Many phase planes make an information space, nine dimensions. By now we are beyond the physical, dealing only with information patterns that describe general tendencies towards one kind of existence over another, or patterns that can't even be expressed as physical universes at all.
And finally, perceiving of this 9D construct as a single ultimate ensemble takes our visualization to the tenth dimension, a single, timeless "everything", in ten dimensions.

Reason #10: Because it's misleading.
In his video "The True Science of Parallel Universes", Henry of MinutePhysics says this: "Everyone loves the idea of parallel universes... But is there really a place in science for such wistful speculation?" In his video he shows us three different kinds of multiverse that have been proposed, reinforcing in each case that these are "speculative and experimentally unconfirmed models". He even dismisses each theory with a graphic of a cute diploma which states that each demonstrates a "lack of rigorous comparison with reality". He concludes his video with these words: " always we must remember that physics is science, not philosophy. And in our attempts to explain the universe that we observe we have to make claims that can in principle be tested... and then test them."
I believe it's important to remember that there is much about our universe which is not yet understood, and these theories which Henry dismisses as "wistful speculation" have been developed as part of the attempt to find explanations for these mysteries. Why is 95.5% of our universe undetectable dark matter and dark energy? Why does the currently accepted big bang theory predict that our universe should contain so much more lithium-7 than it actually does? And why, as physicist Raphael Bousso has been quoted to say, do "our finest theories predict that empty space should contain about 10 to the power of 123 times more energy than it actually does"?
One might watch Henry's video and be led to conclude that there is very little support within mainstream science for these explorations of the multiverse, parallel universes, and extra dimensions, and because of that I find his video somewhat misleading. But since "misleading" is one of the criticisms he has leveled at my project multiple times in multiple venues, this leads me to to ask: in what way have I been misleading people? I have always been honest about the nature of this project, and my goal remains the same: I have a way to help you hold in your mind something that many will tell you is impossible to imagine: the "ultimate ensemble", as Max Tegmark calls it. The Landscape Multiverse, as Brian Greene refers to it in his latest book. The underlying information that becomes reality, as quantum physics experts like Lloyd and Zeilinger describe it. The "Omniverse", as I've often called it with my project, and as Gevin Giorbran called it with his. Once you hold that idea in your mind, will you understand the math? Of course not. But it will be a start, and if you want to learn more about the hard science that lies behind these biggest picture of all ideas, I encourage you to do so. Even if you have no intention of becoming a scientist, I hope that my project has awakened your curiosity, opened you up to new possibilities, given you some mental food to chew on that expanded the horizons of your imagination. There is so much more out there beyond the here and now we see around us, endlessly fascinating implications that we are exploring with this project. So no matter what you do, please be sure to "enjoy the journey", as I always like to say. My name is Rob Bryanton, thanks for watching!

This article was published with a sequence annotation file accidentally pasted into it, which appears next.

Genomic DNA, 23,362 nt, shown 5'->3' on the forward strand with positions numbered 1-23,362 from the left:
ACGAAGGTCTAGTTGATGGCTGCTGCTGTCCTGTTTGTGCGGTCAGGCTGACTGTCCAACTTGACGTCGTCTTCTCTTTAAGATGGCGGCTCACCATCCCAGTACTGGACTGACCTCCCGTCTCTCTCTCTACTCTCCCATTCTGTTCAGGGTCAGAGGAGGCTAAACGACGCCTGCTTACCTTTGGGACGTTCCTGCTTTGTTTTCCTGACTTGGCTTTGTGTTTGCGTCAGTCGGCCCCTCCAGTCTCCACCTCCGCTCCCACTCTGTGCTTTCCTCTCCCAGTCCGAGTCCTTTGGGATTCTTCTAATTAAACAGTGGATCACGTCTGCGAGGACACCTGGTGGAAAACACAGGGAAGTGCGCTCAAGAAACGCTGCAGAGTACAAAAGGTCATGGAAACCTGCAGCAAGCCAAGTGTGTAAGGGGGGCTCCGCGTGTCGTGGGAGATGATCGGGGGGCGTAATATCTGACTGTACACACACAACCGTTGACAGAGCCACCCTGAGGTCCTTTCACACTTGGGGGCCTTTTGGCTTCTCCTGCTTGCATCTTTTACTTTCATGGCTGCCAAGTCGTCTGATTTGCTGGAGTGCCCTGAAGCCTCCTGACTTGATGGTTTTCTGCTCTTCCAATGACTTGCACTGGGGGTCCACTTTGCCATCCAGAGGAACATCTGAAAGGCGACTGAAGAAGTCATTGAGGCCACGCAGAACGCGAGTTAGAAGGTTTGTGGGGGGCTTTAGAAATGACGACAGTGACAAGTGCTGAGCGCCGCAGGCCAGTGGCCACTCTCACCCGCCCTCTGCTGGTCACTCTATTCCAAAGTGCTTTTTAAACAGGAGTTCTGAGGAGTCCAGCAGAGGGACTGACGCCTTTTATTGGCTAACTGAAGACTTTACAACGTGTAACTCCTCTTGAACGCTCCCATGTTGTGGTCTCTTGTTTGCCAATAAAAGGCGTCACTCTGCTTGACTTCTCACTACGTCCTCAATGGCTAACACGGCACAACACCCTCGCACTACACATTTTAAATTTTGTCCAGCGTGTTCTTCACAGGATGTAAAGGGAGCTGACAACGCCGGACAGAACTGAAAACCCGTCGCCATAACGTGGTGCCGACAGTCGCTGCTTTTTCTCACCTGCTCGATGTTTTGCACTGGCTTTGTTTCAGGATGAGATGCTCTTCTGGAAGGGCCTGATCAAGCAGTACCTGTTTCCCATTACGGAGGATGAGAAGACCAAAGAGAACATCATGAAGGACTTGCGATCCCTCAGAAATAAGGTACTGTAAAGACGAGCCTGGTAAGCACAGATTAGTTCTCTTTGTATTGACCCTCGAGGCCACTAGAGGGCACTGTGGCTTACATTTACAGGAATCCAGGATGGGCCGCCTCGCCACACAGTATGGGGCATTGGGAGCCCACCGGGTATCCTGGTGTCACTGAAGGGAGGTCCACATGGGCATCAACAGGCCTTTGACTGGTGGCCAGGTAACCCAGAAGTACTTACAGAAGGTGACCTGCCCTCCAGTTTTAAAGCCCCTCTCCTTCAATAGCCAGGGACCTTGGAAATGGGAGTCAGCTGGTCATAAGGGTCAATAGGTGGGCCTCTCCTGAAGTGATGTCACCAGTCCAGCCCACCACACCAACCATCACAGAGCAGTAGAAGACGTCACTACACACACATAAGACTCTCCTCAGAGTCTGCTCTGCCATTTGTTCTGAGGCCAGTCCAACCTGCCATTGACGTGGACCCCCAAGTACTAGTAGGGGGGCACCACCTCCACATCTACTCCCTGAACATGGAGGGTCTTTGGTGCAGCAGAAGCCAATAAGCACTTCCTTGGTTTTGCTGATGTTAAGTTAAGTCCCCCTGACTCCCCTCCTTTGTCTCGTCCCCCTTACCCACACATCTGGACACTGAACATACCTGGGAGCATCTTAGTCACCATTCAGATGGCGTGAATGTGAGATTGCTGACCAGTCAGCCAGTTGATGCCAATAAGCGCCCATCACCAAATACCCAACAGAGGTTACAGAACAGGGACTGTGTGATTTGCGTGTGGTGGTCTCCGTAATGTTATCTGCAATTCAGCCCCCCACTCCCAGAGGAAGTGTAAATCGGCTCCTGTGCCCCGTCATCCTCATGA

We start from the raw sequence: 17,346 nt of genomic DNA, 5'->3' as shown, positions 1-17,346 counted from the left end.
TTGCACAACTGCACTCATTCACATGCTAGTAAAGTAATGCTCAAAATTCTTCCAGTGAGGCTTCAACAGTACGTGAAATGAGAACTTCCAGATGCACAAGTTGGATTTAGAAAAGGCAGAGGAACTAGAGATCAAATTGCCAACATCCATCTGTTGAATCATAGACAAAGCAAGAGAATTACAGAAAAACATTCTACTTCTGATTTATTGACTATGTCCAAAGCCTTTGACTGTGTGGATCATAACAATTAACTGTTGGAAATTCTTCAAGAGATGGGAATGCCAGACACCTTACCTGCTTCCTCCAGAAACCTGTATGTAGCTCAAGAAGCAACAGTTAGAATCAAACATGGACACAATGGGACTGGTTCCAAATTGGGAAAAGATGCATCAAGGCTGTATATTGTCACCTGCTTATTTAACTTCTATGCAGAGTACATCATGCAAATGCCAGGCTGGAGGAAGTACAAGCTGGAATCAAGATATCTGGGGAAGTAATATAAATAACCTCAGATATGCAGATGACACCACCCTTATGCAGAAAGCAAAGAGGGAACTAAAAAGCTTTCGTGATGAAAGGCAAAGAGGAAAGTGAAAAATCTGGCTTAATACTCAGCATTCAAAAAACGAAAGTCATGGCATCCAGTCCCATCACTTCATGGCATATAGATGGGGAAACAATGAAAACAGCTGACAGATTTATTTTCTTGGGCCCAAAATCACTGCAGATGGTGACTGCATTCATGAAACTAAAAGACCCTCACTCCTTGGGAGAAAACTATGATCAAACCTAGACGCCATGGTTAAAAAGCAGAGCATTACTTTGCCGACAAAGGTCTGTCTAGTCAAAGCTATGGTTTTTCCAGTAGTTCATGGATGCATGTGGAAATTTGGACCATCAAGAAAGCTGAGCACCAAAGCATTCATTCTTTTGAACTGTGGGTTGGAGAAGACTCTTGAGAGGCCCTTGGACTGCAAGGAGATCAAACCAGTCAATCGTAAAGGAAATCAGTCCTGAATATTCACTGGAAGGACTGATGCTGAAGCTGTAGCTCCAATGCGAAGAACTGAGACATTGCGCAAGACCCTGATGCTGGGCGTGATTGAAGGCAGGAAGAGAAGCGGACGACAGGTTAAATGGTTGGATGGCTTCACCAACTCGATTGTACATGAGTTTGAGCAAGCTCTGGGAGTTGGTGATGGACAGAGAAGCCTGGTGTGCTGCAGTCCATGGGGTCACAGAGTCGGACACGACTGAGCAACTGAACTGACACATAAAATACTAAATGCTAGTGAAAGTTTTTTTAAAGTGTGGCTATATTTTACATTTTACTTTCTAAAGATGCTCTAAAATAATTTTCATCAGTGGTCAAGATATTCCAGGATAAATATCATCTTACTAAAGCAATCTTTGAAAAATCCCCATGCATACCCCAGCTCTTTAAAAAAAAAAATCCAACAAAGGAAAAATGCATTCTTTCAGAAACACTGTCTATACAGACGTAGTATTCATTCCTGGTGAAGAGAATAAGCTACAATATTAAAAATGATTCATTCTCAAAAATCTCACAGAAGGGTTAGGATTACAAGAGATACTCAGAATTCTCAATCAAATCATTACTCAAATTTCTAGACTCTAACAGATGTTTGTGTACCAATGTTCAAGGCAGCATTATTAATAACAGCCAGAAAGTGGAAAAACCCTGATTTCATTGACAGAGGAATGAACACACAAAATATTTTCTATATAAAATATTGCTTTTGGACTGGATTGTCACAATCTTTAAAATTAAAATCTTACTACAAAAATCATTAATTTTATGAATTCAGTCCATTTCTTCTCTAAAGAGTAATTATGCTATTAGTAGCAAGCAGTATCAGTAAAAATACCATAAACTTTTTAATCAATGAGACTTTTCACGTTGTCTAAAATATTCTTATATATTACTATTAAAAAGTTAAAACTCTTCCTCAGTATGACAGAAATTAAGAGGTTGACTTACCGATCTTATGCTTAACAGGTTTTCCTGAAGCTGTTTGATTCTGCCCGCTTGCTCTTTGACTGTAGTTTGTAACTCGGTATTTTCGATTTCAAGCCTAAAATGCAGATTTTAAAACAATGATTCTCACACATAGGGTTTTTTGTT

1 comment:

James Bath said...

Thanks for the extra explanation. I am finding your work fascinating and rewarding. Being a 63 year old widower for almost a year now, after 30 years with my dear wife who is my best friend still, no matter where her consciousness lingers for now, your work is a great complement to my more customary yogic meditative style of thinking. Anyway, thanks for the great new views on our universe. I'll need to peruse your work regularly though to get a better grasp of the insights. James Bath.